Sunday, June 7, 2015

Romans 13 and Christian teaching, part 1

Romans 13:1-7 and Christian teaching

Paul makes some bold statements in Romans 13:1-7. These bold statements have seen a lot of work done to qualify and moderate them, and the result has been that Paul somehow accommodates the changing political ideologies of the ages.
Unfortunately these approaches do not do justice to the gospel of Jesus Christ or the bold statements Paul makes. The gospel of Jesus Christ is a bold challenge to the existing social power structures and to oppression. However, Romans 13:1-7 presents an entirely unqualified and uncritical approach to the state – how can we do justice to both?
This series addresses this question primarily by examining and expositing Christian teaching, building up the tension between the two, and presenting a resolution that takes the passage – and Christian teaching – seriously and honestly.

Face value of the text

We begin by analysing the face value of the text in more depth. The focus will be initially on the crucial concept of redress of wrongdoing.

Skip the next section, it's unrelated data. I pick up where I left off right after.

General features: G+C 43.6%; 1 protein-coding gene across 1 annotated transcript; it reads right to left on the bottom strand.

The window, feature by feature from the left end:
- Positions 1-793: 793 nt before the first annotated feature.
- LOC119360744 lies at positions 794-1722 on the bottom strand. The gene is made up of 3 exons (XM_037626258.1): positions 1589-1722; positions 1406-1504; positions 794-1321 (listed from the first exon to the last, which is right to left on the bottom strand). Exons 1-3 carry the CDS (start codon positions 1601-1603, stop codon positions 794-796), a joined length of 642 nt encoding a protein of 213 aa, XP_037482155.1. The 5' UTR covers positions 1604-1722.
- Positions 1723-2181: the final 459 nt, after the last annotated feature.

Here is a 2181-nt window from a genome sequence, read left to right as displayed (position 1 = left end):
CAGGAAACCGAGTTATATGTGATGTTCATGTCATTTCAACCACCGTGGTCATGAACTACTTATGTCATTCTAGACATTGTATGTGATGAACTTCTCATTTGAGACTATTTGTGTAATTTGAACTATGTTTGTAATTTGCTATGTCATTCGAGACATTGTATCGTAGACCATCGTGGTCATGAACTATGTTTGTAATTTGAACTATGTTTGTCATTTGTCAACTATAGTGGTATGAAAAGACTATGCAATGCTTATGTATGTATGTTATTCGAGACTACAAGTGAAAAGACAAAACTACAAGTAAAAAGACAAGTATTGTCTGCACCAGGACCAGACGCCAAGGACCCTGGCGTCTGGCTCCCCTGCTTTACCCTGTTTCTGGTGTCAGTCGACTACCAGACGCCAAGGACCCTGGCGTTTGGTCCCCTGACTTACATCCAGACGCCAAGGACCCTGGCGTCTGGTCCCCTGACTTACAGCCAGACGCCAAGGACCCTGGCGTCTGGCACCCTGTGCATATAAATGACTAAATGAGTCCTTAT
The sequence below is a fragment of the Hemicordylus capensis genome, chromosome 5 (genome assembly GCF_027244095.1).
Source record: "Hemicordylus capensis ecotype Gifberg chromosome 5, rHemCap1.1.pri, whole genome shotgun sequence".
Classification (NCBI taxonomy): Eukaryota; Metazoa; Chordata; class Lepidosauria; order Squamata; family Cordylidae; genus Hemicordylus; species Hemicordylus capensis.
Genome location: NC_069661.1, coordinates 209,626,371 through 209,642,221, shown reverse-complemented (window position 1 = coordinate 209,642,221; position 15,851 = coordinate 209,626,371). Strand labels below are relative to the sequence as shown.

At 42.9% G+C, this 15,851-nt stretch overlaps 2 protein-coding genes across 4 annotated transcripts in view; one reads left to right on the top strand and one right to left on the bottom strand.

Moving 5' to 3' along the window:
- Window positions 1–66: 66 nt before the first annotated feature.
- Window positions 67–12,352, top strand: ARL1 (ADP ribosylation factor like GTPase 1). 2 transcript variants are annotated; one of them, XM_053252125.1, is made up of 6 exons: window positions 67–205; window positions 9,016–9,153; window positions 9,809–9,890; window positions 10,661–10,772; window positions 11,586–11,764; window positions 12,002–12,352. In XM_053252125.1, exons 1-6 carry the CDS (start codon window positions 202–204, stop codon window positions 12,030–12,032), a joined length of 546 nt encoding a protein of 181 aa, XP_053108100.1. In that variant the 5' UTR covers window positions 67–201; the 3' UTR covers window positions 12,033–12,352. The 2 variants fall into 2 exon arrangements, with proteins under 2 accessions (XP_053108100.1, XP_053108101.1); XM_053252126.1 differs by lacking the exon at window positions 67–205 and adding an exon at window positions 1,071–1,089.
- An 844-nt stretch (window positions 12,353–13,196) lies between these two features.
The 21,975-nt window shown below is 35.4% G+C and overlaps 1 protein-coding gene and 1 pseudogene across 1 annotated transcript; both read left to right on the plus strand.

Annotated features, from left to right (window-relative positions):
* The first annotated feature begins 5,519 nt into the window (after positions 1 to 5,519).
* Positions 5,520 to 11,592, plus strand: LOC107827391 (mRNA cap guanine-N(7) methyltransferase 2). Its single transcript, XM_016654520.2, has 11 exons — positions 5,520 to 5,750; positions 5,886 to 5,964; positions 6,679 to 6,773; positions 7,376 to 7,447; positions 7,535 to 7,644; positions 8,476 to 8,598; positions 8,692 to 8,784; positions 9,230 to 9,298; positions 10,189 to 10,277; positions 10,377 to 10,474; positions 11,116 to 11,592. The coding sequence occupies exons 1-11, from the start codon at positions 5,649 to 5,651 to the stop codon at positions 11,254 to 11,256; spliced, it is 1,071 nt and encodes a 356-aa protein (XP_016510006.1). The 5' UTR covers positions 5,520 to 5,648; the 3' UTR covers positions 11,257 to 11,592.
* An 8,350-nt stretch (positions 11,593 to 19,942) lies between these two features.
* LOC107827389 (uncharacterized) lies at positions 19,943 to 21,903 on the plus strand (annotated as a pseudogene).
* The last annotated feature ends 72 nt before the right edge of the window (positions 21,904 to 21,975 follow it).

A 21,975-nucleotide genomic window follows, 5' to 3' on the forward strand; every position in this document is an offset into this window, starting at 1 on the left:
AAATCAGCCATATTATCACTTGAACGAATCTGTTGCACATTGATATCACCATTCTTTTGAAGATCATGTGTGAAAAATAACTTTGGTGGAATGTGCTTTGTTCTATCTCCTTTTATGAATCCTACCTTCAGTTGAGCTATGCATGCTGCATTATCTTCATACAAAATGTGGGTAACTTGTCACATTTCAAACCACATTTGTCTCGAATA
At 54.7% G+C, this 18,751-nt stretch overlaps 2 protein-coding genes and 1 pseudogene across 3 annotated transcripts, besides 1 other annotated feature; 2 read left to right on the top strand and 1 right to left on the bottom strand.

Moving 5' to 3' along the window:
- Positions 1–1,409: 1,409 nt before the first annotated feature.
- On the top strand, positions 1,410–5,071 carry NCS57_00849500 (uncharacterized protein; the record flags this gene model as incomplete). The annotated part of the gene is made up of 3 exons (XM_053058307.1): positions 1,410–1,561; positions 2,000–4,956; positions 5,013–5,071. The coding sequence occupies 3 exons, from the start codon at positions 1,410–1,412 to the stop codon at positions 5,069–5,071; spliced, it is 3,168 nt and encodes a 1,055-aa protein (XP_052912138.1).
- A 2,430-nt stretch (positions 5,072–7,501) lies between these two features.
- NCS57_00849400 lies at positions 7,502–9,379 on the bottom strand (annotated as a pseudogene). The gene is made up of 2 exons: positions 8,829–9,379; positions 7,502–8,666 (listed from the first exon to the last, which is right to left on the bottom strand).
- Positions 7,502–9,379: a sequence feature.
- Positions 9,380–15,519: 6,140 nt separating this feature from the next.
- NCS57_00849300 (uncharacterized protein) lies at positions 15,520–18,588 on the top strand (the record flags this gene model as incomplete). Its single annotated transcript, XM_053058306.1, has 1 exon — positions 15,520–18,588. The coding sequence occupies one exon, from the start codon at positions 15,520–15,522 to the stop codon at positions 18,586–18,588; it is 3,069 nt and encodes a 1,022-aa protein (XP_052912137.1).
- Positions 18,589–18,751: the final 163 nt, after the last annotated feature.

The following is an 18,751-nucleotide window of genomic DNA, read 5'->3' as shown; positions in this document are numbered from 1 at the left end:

Do not repay anyone evil for evil. Be careful to do what is right in the eyes of everyone. If it is possible, as far as it depends on you, live at peace with everyone. Do not take revenge, my dear friends, but leave room for God’s wrath, for it is written: ‘It is mine to avenge; I will repay,’ says the Lord. On the contrary:
‘If your enemy is hungry, feed him;    if he is thirsty, give him something to drink.In doing this, you will heap burning coals on his head.[And the LORD will reward you. (Pr. 25:21-22)]’Do not be overcome by evil, but overcome evil with good.
Let everyone be subject to the governing authorities, for there is no authority except that which God has established. The authorities that exist have been established by God. Consequently, whoever rebels against the authority is rebelling against what God has instituted, and those who do so will bring judgment on themselves. For rulers hold no terror for those who do right, but for those who do wrong. Do you want to be free from fear of the one in authority? Then do what is right and you will be commended. For the one in authority is God’s servant for your good. But if you do wrong, be afraid, for rulers do not bear the sword for no reason. They are God’s servants, agents of wrath to bring punishment on the wrongdoer. Therefore, it is necessary to submit to the authorities, not only because of possible punishment but also as a matter of conscience.
This is also why you pay taxes, for the authorities are God’s servants, who give their full time to governing. Give to everyone what you owe them: if you owe taxes, pay taxes; if revenue, then revenue; if respect, then respect; if honour, then honour. (Rom 12:17-13:7, emphasis added, quotation extended)